Around 500 runners from 32 countries will run along the 160-kilometre path where the Berlin Wall once stood.
Hundreds of runners set off for a poignant ultra-marathon on Saturday: a 160-kilometre route around where the Berlin Wall stood.
The race comes amid a host of commemorations marking 30 years since the collapse of the communist bloc.
One of the most important symbols of the division between communist and capitalist Europe was the Berlin Wall.
It fell in November 1989 and while for some participants the race is all about the physical challenge, for others it’s about remembering the 138 people that were killed trying to get to the west.
The route goes through the Brandenburg Gate and Checkpoint Charlie, as well as passing monuments to the wall’s victims.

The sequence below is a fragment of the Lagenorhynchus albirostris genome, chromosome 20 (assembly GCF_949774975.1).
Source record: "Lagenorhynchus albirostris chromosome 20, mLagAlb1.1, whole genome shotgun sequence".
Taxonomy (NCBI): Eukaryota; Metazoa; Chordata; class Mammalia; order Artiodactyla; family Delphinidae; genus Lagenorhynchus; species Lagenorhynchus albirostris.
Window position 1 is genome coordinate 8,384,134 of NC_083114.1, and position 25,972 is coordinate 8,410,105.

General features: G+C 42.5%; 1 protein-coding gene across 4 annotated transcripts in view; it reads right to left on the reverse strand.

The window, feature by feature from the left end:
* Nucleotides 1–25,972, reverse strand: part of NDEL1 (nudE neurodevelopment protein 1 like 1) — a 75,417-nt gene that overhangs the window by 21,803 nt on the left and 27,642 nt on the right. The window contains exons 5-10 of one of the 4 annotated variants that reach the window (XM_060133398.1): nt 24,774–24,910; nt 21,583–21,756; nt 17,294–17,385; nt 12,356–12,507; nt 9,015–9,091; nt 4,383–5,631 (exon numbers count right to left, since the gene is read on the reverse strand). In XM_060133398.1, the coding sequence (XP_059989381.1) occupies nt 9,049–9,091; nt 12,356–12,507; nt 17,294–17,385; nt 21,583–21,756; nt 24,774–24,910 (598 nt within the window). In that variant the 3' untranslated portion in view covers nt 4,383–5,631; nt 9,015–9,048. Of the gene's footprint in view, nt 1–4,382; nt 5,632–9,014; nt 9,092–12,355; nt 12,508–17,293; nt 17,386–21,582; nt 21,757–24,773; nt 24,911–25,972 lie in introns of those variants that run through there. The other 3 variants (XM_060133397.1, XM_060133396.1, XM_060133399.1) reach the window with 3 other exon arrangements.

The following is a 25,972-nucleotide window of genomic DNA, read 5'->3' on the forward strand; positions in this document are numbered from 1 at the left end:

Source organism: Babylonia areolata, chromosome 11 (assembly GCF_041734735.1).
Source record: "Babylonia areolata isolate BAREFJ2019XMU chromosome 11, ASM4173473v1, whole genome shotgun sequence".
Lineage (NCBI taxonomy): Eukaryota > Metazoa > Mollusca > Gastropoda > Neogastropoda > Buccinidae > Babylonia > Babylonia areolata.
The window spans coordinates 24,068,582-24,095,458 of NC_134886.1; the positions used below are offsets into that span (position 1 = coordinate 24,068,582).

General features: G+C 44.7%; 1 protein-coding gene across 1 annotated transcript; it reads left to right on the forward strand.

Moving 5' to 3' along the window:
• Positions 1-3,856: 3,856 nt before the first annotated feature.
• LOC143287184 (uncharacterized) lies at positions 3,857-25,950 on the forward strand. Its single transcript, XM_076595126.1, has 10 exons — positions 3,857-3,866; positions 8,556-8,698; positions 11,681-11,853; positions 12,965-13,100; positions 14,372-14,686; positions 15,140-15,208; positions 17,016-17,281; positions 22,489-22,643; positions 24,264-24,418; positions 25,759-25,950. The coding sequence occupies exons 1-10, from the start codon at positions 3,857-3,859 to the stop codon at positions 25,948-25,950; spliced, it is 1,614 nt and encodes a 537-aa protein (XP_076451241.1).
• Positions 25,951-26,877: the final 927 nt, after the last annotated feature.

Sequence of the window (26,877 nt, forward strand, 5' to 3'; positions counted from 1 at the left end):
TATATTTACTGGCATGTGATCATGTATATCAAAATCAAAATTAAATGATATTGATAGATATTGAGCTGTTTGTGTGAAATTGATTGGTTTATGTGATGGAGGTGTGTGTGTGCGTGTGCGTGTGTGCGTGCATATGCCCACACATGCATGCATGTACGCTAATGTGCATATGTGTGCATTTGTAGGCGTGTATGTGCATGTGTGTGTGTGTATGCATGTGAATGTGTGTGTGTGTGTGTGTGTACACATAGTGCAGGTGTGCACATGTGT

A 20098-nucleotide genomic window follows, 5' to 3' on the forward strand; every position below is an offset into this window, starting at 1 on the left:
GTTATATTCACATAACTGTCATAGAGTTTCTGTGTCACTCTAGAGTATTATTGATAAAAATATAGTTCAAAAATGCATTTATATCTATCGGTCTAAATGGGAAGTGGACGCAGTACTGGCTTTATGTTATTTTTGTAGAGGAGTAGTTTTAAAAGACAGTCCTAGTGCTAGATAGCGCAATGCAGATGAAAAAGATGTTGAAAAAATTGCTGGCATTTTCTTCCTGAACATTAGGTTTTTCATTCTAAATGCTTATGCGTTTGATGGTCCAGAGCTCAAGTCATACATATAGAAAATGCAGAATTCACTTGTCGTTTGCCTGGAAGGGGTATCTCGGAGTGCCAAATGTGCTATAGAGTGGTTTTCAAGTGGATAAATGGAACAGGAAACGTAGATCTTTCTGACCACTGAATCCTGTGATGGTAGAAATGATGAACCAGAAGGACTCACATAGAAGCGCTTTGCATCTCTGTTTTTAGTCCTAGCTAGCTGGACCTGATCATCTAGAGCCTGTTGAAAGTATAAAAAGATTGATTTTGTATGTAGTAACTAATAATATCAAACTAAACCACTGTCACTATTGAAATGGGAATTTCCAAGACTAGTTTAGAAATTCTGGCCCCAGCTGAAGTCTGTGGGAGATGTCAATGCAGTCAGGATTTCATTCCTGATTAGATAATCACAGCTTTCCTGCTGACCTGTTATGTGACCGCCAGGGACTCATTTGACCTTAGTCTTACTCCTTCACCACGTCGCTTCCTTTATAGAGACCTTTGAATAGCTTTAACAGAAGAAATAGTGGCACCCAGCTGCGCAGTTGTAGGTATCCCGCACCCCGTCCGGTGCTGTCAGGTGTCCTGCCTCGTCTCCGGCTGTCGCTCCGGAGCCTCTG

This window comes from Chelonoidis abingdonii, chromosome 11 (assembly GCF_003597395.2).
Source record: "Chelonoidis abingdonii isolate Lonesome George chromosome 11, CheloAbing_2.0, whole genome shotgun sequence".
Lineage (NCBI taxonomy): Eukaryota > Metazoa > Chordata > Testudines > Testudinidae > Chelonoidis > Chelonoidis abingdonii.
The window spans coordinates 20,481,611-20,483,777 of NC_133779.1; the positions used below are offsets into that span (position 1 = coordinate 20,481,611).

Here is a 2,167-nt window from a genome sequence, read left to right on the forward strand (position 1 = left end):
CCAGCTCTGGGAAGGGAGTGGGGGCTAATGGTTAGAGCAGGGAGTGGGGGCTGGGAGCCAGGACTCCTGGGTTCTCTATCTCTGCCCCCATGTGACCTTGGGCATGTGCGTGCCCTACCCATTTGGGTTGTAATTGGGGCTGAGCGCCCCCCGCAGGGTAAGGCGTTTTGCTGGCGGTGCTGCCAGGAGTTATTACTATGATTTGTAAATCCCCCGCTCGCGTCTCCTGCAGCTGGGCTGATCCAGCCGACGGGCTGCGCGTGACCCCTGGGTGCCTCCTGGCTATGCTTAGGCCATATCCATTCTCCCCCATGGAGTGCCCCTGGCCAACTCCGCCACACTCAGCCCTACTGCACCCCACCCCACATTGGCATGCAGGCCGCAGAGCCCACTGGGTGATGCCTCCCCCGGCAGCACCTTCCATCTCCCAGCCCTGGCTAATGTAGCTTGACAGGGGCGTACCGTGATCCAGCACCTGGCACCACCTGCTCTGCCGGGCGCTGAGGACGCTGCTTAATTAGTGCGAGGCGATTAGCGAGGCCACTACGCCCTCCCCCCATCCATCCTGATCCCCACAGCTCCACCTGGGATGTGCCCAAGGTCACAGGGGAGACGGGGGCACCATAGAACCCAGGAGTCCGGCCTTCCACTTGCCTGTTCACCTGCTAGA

Little of the original wall remains with the longest single section being the kilometre-long East Side Gallery, which is now covered in art and serves as a popular backdrop for tourists taking selfies.
For its 8th edition, some 500 participants — comprising 32 different nationalities — started running at 6 am CEST.
The most seasoned will have to run all Saturday night before completing the test in the early hours of Sunday.
The standing record was set by UK's Mark Perkins in 2014 at an impressive 13 hours and six minutes.
"What really impresses me is the number of participants, because the wall's history is important to them," said Nina Blisse, a race organiser. "Many do not do it to run fast, they read every memorial along the way."
Each year, one Wall victim receives a special tribute with their face featuring on medals. A ceremony is held at the spot where they died.
In 2011, when the first race was held, Chris Gueffroy — the last person shot dead on the Berlin Wall was honoured.